If there is a portion of the ceiling you need to see, remove the lights in that part of the roof and angle the lights so the hot point lands just a few feet short of the frameline. Then skirt the frameline so the roof isnt too hot. The idea is sorta like billiards. Aim to bounce them back into the right portion and naturally the light will fill the area, there wont be any shadows (practically speaking of course) and the light will be very soft. Then add maybe a bit of backlighting as needed/practicle.

This will bring the light to about the same color as those tiles. if this is not the color you are looking for, cover or replace the tiles with white paper or foamcore.
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#9 Joe Baron

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Posted 25 January 2006 - 12:24 PM

Excuse the question: Is it a group of kids playing pool...is it a board meeting...is it a drug deal?

Are you going to keep shots close or do you want to show how big the room is?


It's a church singles night - single people mingle and shmooze in a church basement. For the most part, I'll be framing things medium/close, but I'd like to get one or two wider shots to establish the space.

Thanks so far for all the comments, I appreciate the help. I haven't shot much in a while and I've never been terribly comfortable shooting in large indoor locations, so any help is quite welcome.
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#10 David Mullen ASC

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Posted 25 January 2006 - 12:41 PM

First rule is to make things easier by getting the large space to light itself to some degree, hence why adding practicals that look correct for the scene (not out of place) helps. Then you mainly have to worry about tweaking for the closer shots. A big soft light coming from one side isn't necessarily a bad idea as long as you have the off-camera space to back it off so that the people on one side of the frame don't look super-bright compared to the middle of the room. But the big soft light look may end up making the scene look like daylight because it seems like only a big row of windows can create that look. However, for closer shots and the foreground, a soft side key may just feel like an off-camera practical.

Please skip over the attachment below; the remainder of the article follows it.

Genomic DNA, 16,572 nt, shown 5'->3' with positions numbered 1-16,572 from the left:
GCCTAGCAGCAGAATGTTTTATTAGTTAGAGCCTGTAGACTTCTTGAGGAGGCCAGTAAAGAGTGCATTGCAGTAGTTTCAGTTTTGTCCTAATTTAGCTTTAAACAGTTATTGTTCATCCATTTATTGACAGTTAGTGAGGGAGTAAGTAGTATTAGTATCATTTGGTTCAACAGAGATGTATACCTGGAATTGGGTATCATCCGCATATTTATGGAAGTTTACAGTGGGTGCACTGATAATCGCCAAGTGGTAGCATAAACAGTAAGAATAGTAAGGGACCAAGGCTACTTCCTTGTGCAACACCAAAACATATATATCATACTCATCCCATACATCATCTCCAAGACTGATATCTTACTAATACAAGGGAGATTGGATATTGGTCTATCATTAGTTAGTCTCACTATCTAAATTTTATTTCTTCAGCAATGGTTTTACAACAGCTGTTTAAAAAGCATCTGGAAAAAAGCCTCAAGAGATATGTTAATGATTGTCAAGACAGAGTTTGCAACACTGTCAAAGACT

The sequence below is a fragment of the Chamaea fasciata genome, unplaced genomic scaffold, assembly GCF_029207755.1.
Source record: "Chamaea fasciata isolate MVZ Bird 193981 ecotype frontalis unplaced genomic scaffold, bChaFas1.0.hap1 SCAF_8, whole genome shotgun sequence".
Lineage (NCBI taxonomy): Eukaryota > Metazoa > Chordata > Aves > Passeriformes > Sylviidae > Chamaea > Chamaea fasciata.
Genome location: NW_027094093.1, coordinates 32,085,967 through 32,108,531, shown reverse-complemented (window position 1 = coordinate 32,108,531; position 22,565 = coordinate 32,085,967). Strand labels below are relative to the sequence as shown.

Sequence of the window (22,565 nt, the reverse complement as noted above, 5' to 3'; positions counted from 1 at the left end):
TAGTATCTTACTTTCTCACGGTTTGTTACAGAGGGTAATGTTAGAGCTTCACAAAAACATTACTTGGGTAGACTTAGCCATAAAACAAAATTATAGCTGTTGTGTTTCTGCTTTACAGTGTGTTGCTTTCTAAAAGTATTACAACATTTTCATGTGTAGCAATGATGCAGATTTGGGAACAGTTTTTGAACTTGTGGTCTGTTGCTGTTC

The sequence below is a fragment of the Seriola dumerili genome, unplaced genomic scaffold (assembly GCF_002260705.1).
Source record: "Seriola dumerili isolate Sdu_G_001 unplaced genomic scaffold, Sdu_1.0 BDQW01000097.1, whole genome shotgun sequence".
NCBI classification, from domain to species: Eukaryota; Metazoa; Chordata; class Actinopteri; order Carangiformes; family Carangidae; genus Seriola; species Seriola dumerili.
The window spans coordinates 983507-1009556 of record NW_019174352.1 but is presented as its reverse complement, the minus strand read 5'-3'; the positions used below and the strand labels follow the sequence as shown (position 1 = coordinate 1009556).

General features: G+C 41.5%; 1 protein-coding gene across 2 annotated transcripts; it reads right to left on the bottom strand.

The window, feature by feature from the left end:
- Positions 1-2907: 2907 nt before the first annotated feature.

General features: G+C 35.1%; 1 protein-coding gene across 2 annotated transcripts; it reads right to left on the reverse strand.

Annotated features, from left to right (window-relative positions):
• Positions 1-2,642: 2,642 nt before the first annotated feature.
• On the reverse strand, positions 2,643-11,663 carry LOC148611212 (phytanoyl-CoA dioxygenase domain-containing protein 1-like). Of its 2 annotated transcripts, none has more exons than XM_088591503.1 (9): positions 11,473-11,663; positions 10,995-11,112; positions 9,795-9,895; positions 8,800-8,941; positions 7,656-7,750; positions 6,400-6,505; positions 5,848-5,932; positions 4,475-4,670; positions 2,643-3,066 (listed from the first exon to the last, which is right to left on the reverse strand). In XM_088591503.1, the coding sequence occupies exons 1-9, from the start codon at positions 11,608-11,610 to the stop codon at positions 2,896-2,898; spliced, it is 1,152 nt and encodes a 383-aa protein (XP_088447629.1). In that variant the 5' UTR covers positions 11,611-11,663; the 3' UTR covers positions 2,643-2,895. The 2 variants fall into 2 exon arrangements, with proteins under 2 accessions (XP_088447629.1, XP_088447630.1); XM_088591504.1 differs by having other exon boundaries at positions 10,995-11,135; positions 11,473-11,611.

You may go with small overhead spots pointed down and just softening them for closer shots, like switching to a Chinese Lantern when you get tighter and have room for one above the frame.

I've even dressed bare Kino tubes on far background walls, along the top of chalkboard or under cabinets, etc. to suggest fluorescent strip lighting. I've even taped them to columns vertically to suggest some sort of architectural lighting. As long as they are in the background, people won't scruntize them too much.

You also don't always have to light the whole space. People could have turned on a few lights where they are standing / sitting and the background can be very dark & sketchy.
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#11 Dimitrios Koukas

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Posted 25 January 2006 - 02:00 PM

Hello Joe,
I guess in the General shot the ceilling will be in the frame?
If yes, then u can cooperate with the Art director and use anything that will fit in the shot aeshetically, or maybe patent some of this lights.
Dimitris Koukas
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#12 Greg Gross

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Posted 25 January 2006 - 03:19 PM

Place gold reflector material on walls not seen in frame. This will reflect warm light.
Also possibly on floor at certain locations in the room. If this will work for you in your
situation, it is cost effective. I guess 10' may not be to great for reflecting light from
ceiling or floor though. Maybe you'll find it worth trying.

Greg Gross
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#13 Tom Bays

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Posted 02 February 2006 - 11:02 AM

It's a church singles night - single people mingle and shmooze in a church basement. For the most part, I'll be framing things medium/close, but I'd like to get one or two wider shots to establish the space.

Thanks so far for all the comments, I appreciate the help. I haven't shot much in a while and I've never been terribly comfortable shooting in large indoor locations, so any help is quite welcome.



Use people in the wide shot to cover up much of the frame. Maybe have a few people talking close to the camera with enough space to show how large the room is. Make it more subtle than just a big wide shot.